”It’s a waiting game for us, we can’t really do anything until we get the hearing,” said Adam. That includes the collection of unemployment insurance, it appears: According to Adam, the company never collected the proper on-boarding paperwork, so he wasn’t able to collect any benefits from the state Employment Development Department after he was locked out of the restaurant.


Since October, Oza, Sara, and Adam have taken new employment, but they say they’re still smarting over their experiences with Bhoga. “It’s going to take me 21 months to get back on my feet,” Sara says.

Anytime between now and the hearing, Makkena still has the opportunity to make Oza, Sara, and Adam a settlement offer.

”I’m asking them to pay me what I’m owed,” Oza tells Eater SF. “Just pay me what’s due.”

By contrast, Sara says, “Every day that goes by makes me less willing to compromise. They’ve put me through hell and back, I want every penny,” adding, however, that she’s “just going to pretend that it’s not gonna come.”

A decision on the case will be made within 15 days of the hearing, whenever it is. Should Oza, Sara, and Adam prevail, additional interest will be added from the date on which the wages became due. More penalties for pain and suffering and financial distress can also be added. “It’s much cheaper to follow the law,” Laverde says.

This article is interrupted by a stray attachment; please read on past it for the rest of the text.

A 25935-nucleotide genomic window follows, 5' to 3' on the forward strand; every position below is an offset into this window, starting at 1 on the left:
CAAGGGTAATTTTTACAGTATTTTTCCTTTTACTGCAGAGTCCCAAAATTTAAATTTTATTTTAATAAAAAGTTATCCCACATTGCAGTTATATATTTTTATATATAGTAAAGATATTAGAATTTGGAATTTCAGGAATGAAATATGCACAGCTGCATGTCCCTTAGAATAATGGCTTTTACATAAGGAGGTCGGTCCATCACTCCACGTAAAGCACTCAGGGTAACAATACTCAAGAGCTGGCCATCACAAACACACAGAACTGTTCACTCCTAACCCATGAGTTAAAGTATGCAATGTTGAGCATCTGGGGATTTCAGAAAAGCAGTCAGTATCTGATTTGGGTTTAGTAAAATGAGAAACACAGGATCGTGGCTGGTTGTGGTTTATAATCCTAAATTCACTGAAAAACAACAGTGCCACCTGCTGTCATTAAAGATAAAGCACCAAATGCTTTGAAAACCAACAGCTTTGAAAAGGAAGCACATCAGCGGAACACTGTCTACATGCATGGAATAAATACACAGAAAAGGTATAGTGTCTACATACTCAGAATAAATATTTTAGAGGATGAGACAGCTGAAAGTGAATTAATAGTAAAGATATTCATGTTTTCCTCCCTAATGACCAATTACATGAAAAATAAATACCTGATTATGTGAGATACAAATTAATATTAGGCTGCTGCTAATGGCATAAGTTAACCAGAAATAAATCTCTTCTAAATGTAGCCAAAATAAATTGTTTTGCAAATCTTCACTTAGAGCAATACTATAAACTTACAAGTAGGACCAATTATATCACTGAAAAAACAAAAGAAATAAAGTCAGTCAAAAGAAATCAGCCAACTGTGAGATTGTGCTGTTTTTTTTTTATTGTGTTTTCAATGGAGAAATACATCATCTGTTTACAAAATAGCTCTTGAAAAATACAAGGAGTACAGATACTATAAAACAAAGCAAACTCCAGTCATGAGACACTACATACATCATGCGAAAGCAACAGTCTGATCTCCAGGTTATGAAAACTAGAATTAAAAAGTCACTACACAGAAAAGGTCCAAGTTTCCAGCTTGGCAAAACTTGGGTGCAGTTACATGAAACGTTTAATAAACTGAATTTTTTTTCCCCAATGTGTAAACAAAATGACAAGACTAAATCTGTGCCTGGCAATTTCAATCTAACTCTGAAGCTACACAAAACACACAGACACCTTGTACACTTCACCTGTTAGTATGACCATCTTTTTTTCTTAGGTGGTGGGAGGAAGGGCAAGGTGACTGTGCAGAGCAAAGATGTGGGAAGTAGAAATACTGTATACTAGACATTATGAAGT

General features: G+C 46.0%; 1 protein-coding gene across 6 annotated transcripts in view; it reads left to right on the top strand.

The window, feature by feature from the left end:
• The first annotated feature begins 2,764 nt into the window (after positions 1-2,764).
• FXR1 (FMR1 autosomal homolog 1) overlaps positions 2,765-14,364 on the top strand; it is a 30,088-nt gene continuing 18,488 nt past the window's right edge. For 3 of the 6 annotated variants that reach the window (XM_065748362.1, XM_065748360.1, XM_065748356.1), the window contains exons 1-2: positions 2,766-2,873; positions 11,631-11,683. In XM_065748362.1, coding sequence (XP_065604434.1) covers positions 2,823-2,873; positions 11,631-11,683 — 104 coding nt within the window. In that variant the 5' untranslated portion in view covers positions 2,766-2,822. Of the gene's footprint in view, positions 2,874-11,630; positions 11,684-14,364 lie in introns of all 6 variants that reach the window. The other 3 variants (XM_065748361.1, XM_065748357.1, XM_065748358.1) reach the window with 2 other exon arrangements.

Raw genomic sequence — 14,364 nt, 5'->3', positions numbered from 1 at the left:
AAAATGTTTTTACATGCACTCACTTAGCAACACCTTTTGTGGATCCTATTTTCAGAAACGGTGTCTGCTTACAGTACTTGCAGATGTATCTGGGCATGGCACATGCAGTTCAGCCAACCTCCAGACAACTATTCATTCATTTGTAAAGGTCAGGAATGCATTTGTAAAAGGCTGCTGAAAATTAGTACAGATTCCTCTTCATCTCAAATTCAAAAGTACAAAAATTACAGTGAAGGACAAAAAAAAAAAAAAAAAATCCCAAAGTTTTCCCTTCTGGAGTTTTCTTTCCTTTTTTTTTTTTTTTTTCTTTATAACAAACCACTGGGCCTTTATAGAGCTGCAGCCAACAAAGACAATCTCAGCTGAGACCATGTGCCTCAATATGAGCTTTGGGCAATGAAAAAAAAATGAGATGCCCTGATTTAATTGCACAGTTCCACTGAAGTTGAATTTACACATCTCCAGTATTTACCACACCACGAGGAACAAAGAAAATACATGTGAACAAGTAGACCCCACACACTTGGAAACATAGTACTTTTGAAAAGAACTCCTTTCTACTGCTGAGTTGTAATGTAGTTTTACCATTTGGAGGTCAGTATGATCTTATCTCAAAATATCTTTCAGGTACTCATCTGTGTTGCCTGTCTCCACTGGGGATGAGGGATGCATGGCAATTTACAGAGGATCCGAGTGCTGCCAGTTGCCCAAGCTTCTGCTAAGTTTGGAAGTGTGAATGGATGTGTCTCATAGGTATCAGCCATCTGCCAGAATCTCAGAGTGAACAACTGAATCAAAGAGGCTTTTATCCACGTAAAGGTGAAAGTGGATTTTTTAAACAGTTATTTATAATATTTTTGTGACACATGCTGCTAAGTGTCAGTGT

Following the ruling, either side will be allowed to appeal the decision to the San Francisco County Superior Court. At that point, the claim will no longer be under the jurisdiction of the Labor Commissioner’s Office, and the matter’s resolution could be pushed out far longer.

Masood Samereie, the president of the Castro Merchants local business coalition, tells Eater SF that he’s been in contact with Makkena regarding the wage theft allegations. “Every story has two sides,” Samereie says, adding that he has encouraged Makkena to settle the claims and move on.

”I’m trying to support the business, I’m trying to help him not go down,” Samereie says. “We have to bear in mind that we’re not the judge or jury. We have to let the legal side take its course.”

District 8 Supervisor Rafael Mandelman, whose constituent area includes Bhoga, tells Eater SF that he’s aware of the situation. “I don’t know very much about the wage claims, but we expect all businesses in the Castro, or anywhere, to follow the law and pay their employees,” Mandelman says.

According to Mandelman, neither side has contacted his office, but he’s open to the idea of assisting a mediation, if he’s allowed to do so. “It sounds like a sad story all around,” Mandelman says.

Makkena says that he is open to a conversation with Mandelman’s office, but that a settlement is unlikely. “We’re pretty confident we won’t lose. We have all the documentation that we’ve paid them,” he says. “This is just all about bad press.”

Steven Bracco is a San Francisco based journalist living in the Castro. Born and raised in the Bay Area, Steven has lived in San Francisco for 16 years.

Billy Xiong